There's nothing new about backbiting and bad chemistry among leading public officials. But when the carping comes from a senior military officer and is directed against the president and his civilian advisers, a wall has been breached.
That's the case with a series of disparaging comments attributed to Gen. Stanley A. McChrystal, the commander of U.S. and NATO forces in Afghanistan, in an article in Rolling Stone magazine. According to the article, McChrystal criticized or ridiculed U.S. Ambassador to Afghanistan Karl Eikenberry, special envoy Richard C. Holbrooke and (according to aides) President Obama himself. (McChrystal reportedly thought that Obama looked "uncomfortable and intimidated" at a meeting with military leaders at the Pentagon.)
Even though some of McChrystal's opinions were filtered through aides, it's clear that the general was out of line. Not only was he terribly foolish to speak so critically of his civilian bosses in such a public manner, but his comments raise legitimate questions about whether McChrystal can be counted on to faithfully carry out the Obama administration's agenda in Afghanistan. Now he has been summoned to the White House on Wednesday, where he will or will not be fired. Which should it be?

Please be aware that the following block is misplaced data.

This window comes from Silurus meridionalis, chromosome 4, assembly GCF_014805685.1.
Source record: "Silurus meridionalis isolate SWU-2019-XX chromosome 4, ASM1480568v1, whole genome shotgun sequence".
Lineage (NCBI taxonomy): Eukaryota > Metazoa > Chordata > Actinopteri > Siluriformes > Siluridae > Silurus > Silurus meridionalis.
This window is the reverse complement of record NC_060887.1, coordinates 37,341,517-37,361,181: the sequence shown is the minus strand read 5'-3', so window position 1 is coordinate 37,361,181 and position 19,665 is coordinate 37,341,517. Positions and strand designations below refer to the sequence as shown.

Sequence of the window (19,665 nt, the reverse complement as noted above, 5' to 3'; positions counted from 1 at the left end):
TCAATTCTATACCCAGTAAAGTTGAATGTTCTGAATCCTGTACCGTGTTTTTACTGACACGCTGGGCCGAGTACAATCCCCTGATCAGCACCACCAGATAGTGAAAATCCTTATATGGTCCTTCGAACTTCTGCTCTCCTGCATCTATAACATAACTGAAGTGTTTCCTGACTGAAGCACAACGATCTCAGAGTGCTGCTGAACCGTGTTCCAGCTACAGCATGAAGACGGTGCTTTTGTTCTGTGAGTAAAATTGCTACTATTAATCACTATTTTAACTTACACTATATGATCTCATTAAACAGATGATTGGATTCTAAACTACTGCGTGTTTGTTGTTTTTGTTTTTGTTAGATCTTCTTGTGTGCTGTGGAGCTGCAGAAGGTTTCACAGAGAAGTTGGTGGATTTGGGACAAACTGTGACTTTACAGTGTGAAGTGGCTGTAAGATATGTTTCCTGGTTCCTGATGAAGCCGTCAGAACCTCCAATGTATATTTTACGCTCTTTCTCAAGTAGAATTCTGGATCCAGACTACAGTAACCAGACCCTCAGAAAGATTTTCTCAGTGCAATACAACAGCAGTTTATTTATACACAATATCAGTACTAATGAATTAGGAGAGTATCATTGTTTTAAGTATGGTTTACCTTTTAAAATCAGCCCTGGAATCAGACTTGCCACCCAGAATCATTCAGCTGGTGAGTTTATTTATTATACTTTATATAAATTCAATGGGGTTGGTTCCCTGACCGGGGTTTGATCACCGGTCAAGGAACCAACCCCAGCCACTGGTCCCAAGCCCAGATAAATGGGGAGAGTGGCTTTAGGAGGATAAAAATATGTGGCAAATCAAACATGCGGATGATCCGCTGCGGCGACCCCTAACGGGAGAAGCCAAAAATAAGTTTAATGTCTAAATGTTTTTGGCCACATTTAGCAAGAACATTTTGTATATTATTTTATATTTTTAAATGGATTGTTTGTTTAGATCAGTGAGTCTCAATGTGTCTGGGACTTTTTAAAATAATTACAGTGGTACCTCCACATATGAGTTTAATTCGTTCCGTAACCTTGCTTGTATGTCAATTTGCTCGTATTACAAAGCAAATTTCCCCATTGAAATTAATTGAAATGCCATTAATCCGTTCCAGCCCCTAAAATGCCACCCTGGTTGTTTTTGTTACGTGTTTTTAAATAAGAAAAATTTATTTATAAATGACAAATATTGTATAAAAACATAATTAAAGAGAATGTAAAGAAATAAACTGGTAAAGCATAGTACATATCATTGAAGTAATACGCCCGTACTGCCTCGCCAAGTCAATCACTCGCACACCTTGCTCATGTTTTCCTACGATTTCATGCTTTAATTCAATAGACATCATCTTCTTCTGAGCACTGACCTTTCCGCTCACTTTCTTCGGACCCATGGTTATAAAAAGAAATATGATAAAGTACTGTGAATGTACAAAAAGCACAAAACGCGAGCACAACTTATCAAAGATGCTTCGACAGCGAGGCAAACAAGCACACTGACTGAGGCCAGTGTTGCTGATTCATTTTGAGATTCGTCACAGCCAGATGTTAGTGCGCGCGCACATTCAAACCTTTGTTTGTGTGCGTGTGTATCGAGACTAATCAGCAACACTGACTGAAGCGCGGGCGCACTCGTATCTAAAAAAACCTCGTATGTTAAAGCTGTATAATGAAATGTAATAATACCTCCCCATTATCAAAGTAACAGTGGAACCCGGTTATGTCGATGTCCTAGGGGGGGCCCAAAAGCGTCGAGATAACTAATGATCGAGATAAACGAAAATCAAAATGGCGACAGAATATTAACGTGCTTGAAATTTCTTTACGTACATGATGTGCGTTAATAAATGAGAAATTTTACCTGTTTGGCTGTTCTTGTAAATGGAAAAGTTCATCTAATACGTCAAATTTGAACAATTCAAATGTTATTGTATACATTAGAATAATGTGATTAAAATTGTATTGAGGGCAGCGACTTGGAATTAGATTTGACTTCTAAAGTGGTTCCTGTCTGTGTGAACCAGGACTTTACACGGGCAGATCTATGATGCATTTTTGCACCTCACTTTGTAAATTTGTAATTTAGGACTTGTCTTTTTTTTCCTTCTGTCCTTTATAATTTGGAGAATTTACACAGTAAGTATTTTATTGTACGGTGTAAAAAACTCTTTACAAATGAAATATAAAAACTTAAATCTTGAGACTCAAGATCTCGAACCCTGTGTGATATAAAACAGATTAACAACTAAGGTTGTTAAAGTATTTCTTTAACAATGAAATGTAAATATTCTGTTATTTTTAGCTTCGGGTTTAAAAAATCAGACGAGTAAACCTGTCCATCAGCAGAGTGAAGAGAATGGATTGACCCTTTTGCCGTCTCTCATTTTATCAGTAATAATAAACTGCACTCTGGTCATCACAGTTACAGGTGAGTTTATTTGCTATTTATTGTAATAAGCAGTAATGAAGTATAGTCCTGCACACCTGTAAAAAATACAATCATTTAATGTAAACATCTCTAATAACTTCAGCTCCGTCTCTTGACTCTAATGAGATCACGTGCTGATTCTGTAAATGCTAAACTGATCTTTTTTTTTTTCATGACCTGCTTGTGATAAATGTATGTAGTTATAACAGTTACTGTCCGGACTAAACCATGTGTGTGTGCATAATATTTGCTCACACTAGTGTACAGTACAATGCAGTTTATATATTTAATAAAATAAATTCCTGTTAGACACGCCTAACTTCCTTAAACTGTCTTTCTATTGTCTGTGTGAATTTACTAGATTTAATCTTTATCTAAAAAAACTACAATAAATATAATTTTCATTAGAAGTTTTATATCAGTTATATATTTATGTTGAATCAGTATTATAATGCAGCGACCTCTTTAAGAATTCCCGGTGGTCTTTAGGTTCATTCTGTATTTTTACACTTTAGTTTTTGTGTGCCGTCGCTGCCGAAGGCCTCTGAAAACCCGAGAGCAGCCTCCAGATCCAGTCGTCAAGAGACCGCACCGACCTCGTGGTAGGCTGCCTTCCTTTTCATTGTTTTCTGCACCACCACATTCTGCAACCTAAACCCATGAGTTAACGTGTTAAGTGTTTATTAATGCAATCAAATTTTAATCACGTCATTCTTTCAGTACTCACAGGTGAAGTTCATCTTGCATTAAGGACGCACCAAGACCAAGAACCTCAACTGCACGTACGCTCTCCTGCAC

Obviously that's Obama's choice, but it's a complicated one. The president and Secretary of Defense Robert M. Gates removed McChrystal's predecessor, Gen. David D. McKiernan, last year because they thought he was insufficiently innovative and reluctant to adopt strategies successfully employed in Iraq. But Obama and his inner circle don't have similarly substantive concerns about how McChrystal is prosecuting the war. In fact, the administration considers McChrystal vital to its plan to draw down American troops in Afghanistan.